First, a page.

The Fraser Valley Real Estate Board’s monthly sales data is delightfully boring this month, following nearly every historical seasonal trend we would expect to see for the dead of Summer – fewer and slower sales, relatively flat prices, and a small uptick in active listings. It is welcomed stability and a good sign for the Fall market.
Highlights from the August statistics:
Rising Benchmark Prices took a breather in August, holding relatively flat for all home types. Single-family prices decreased by 0.6%, townhouse decreased by 0.5%, and condo decreased by 0.4%.
Sales dipped by a modest 4-15% month-over-month, depending on home type.
New listings declined 8-11% but active listings only rose by 1-3% depending on home type,which is a muted increase for this time of year.
Days on market increased by 11-13% but remained at only 54-77% of the 10-year average, indicating historically persistent demand relative to supply.
Not only is the direction of the shift in key metrics consistent with this time of year, the magnitude is also nearly perfectly consistent, suggesting a considerable portion of the shift can be attributed to typical seasonality.
How the Fraser Valley land market is reacting
Market sentiment was steady and generally optimistic through August, with many in the development industry attributing at least some of the perceived lull to summer vacations, the balance being blamed on an ever-challenging lending environment and a looming interest rate increase announcement on September 6th. Incidentally, those same conversations that began with concern over a protracted high-interest rate environment almost always ended with an optimistic view of the next development land acquisition targets. For those still in town, it was largely business as usual, hunting for the next site, albeit with caution and discipline.
Throughout the month of August, predictions for the September 6th interest rate announcement were more evenly split than I have ever seen, with most admitting it feels like a bit of a coin toss. That unpredictability continued to necessitate longer due diligence periods and extended completions in land deals, with buyers aiming to close in a friendlier lending environment (late 2024 or beyond). Then the GDP data announcement came out on September 1st, reporting the Canadian economy stalled in Q2, and, like a light switch, consensus was formed around an interest rate hold on September 6th.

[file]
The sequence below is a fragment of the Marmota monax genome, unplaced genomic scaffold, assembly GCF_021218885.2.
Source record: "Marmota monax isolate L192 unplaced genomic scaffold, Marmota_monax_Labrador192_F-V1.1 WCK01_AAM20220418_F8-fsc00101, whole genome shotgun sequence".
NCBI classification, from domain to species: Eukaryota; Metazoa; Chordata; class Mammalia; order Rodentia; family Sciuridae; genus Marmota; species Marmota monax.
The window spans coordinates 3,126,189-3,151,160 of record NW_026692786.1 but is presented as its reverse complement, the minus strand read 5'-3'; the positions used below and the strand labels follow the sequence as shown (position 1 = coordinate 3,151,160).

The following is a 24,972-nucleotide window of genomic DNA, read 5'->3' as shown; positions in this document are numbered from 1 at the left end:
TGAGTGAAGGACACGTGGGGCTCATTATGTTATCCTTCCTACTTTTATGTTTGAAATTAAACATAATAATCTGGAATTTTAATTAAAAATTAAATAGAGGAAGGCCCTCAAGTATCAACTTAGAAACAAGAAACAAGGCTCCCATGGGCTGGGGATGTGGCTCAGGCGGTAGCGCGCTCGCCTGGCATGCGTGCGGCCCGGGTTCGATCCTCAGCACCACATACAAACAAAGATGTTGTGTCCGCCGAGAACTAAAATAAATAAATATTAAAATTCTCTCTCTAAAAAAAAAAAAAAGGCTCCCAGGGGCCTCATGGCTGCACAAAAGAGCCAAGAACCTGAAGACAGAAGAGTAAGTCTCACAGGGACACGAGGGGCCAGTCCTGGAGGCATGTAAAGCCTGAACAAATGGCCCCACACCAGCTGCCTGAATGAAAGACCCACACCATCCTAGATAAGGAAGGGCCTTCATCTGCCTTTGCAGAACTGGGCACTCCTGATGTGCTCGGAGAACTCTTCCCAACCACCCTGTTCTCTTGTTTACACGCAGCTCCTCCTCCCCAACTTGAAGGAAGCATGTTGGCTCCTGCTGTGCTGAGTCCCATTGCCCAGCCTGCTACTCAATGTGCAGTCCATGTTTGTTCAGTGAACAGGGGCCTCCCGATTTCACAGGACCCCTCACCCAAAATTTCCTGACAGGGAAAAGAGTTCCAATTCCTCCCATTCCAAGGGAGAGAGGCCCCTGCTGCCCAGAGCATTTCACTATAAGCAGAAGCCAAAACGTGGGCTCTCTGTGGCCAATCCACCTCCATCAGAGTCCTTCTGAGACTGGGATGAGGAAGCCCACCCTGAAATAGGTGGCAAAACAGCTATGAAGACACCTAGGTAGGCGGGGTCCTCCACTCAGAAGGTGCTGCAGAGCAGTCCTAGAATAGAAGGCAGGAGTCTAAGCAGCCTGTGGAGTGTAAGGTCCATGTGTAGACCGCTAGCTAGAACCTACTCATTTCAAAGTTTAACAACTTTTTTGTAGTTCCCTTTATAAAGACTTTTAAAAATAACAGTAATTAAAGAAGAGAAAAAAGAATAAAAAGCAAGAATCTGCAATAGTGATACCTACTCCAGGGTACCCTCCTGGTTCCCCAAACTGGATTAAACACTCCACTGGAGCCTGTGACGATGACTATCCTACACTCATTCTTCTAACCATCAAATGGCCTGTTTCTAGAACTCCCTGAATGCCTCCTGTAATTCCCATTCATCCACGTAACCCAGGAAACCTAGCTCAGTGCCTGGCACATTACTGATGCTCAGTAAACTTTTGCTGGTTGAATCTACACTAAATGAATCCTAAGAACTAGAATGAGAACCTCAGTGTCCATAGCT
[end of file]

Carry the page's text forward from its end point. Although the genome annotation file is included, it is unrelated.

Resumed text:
While my intent with this commentary is to report on the development land market over the last calendar month, I’m going to cheat a bit as it’s hard not to ignore the interest rate hold just announced and the immediate, positive impact it has had on sentiment in only a few hours.
A snapshot of key metrics
The single family detached home market is consistently the first segment to move, either up or down, when the market is shifting. As a result, we look to this segment as an indicator for market directionality and velocity.
Home sales in the Fraser Valley
The following charts summarize the month’s total home sales throughout the Fraser Valley.
Days on Market
Days on Market is the average length of time listings of that home type stayed on market before selling firm. This metric is an indicator of competition among buyers and the month-over-month change can tell us whether the market is accelerating or decelerating.
New and active listings in the Fraser Valley
New listings is the cumulative quantity of listings posted for the month. Active listings is the quantity of active listings on the last day of the month.
Listings over time
Listing metrics tend to be seasonally cyclical making month-over-month reports misleading as indicators of market shifts. The below chart shows each month's active and new listings over the past decade. The current month is highlighted on each line to illustrate how today's data compares to the past 10 years of data for the same month.
HPI benchmark prices
HPI Index establishes "Benchmark Prices" for a typical home in each major housing category. Benchmark Prices, as a relative metric, tend to be a more accurate indicator of market direction and velocity as they are not subject to the composition of home types being sold, like average home prices.
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